10 Amazing Facts About George Washington

George Washington on the US flag

Who doesn’t know George Washington – the first American president, most famous as the founding father of America. He was the commander-in-chief of the Mainland Army which fought against the British, the leader of the Legitimate Resolution, and a farmer. Through these roles, George illustrated a renowned character in revolution and leadership. One of the most prevalent presidents of the United States who led patriotic forces to victory in the American Revolutionary War and helped to establish the US constitution and federal Government. Here are some little-known facts about George Washington that you need to know.

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1. Natural Hair

All of Washington’s hair was natural. He didn’t wear a white wig which was very fashionable at the time. But Washington used to powder his hair to give it the iconic white color. Famously seen in his portraits, George’s white hair made his appearance chicer according to the fashion of his time.

2. Professional Surveyor

George Washington spent the early part of his life as a professional surveyor. One of the earliest maps he created was Miss Hart Robert Lawrence Washington’s turnip garden throughout his life Washington created 199 land surveys. Later his surveys became a useful skill that he took into his role as a military leader.

3. Agricultural Trendsetter and Modernizer

From his early life, Washington had a keen concentration and awareness about the technologies and innovations about new types of agricultural methods. George Washington established himself as a pioneering farmer, who substituted from tobacco to wheat as his main earning crop in the 1760s. To advance his farming process, he thoroughly experimented with fertilizers, new crops, crop rotation, livestock breeding, and tools. At that time Washington became one of the prime promoters and breeders of the American mule.

4. Whiskey Distillery

George Washington installed a whiskey distillery that had functioned as one of the largest whiskey distilleries in primary America, manufacturing up to 11,000 gallons in 1799. The whiskey distillery had been teaching visitors about Washington's entrepreneurial and tactical spirit about business and his pioneering style to making whiskey.

When Washington died, his nephew Lewis couldn’t take care of the business properly as he lacked the perspective business mind of Washington. Lewis wasn't as successful as Washington in the distillery business, and in 1814 a fire burned the distillery to the ground, from then till now the whiskey distillery wasn't rebuilt.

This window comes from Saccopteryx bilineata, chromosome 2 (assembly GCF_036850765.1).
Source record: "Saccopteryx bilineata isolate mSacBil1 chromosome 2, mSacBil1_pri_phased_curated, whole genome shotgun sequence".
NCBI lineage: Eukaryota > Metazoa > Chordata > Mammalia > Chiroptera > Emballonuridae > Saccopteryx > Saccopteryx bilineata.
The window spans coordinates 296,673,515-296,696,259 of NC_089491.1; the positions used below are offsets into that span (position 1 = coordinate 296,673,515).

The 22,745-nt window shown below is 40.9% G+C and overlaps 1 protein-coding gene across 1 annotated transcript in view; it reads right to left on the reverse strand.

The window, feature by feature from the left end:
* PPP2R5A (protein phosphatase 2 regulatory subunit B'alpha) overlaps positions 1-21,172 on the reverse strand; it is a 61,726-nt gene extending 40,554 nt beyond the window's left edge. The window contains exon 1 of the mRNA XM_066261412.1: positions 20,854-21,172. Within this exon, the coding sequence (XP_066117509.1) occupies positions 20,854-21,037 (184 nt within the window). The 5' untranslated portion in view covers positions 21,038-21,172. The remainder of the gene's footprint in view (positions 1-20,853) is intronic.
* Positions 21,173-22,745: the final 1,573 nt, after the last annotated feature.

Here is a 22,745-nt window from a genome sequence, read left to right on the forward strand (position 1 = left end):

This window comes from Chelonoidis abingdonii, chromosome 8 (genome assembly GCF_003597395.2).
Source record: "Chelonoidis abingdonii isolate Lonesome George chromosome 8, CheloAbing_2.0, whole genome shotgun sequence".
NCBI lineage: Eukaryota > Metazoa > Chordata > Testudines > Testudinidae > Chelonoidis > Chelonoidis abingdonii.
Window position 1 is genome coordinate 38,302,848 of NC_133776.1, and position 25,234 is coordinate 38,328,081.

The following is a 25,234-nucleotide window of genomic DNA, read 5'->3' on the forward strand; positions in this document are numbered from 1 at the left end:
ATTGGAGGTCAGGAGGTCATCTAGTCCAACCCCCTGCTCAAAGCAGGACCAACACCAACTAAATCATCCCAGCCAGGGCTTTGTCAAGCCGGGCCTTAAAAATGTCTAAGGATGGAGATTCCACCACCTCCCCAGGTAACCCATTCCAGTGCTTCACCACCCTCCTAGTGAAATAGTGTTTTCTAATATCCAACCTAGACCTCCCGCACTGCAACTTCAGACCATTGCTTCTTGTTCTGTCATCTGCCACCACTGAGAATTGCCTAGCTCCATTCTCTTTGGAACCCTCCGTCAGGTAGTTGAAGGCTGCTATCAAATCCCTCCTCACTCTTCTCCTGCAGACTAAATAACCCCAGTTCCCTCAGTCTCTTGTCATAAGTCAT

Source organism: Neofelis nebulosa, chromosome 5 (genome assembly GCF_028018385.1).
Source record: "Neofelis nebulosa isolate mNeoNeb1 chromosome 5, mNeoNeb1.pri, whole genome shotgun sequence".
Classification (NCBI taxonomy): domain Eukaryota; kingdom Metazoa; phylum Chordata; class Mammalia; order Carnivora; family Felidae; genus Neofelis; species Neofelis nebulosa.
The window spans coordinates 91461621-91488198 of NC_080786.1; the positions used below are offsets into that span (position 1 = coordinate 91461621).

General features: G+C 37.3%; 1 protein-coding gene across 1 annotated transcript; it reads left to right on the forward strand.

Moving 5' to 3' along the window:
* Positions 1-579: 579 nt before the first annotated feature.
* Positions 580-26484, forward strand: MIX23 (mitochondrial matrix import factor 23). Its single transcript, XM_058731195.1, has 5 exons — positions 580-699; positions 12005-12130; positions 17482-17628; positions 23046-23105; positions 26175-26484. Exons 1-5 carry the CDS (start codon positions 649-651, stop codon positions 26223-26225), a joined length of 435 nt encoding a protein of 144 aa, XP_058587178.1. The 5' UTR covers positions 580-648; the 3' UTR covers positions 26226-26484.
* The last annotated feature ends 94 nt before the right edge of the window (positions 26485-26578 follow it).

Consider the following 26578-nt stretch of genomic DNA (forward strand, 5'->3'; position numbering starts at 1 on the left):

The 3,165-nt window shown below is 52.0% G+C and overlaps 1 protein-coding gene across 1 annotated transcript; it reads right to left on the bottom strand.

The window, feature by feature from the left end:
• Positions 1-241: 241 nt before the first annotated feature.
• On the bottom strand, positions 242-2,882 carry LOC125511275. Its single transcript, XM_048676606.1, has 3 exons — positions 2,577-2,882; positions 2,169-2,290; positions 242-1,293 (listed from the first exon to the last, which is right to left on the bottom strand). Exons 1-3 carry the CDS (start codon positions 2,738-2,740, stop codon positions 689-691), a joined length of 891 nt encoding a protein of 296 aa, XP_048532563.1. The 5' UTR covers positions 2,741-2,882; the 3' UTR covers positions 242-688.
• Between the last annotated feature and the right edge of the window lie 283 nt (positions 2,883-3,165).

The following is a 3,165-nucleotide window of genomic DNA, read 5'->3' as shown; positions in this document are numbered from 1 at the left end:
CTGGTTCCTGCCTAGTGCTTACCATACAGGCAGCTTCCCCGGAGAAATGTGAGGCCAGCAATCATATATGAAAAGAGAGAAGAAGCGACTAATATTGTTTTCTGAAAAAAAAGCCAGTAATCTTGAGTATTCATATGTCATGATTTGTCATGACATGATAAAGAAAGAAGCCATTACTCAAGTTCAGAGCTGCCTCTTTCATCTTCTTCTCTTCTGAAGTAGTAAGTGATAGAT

5. Washington Loved to Party with Women Around

Many have seen Washington as a standoffish and indifferent figure, but he was a man who always enjoyed parties and the company of Women. Washington not only liked parties but also fond of dancing. Washington was also seen dancing at various parties and cotillions. He watched plays of different sorts in his life and loved theater.

6. George Washington Freed all his Slaves

When George Washington was 11 years old, he got his first inherited slave. His attitude toward slaves progressively changed as he became older and especially when he fought for freedom in the War of Revolution. In his will, Washington decided to free all those slaves who belong to him. Washington was the only slave-keeping president who set all of his slaves free.

7. Awarded as Honorary Citizen of France

In 1792 the prototypical American was made an honorary citizen of France. He was awarded this honor by the National Assembly who believed he had served the course of liberty and prepared the freedom of the people.

8. Highest Ranked in US Army Ever

In 1976 George Washington was posthumously awarded the highest rank in the US military. When Washington died, he was a Lieutenant General but as the centuries passed his freestyle rank did commensurate with what he did accomplish so he was promoted to the rank of General of the armies of the United States after Washington did more than defeat the British in battle along the way. He established a framework for how American Soldiers should organize themselves, how they should behave, and how they should relate to civilians.

9. Lost More Battles

During the Revolutionary War, George Washington actually lost more battles than he won. George Washington had little practical experience in managing large conventional armies as a result he lost a few battles. However, with his resilient leadership, he employed a winning strategy that included victories at the battle of Trenton in 1776 and Yorktown in 1781.

10. No Biological Child

George Washington did not have any Biological Children. However, there were always many children at Mount Vernon. George Washington and his wife Martha raised Martha’s two children from her previous marriage, as well as several nieces and nephews, and her four grandchildren. In George's days, it was common to fault the woman for fertility issues, but Martha had four children with her first husband. It shows that there was no problem with Martha.

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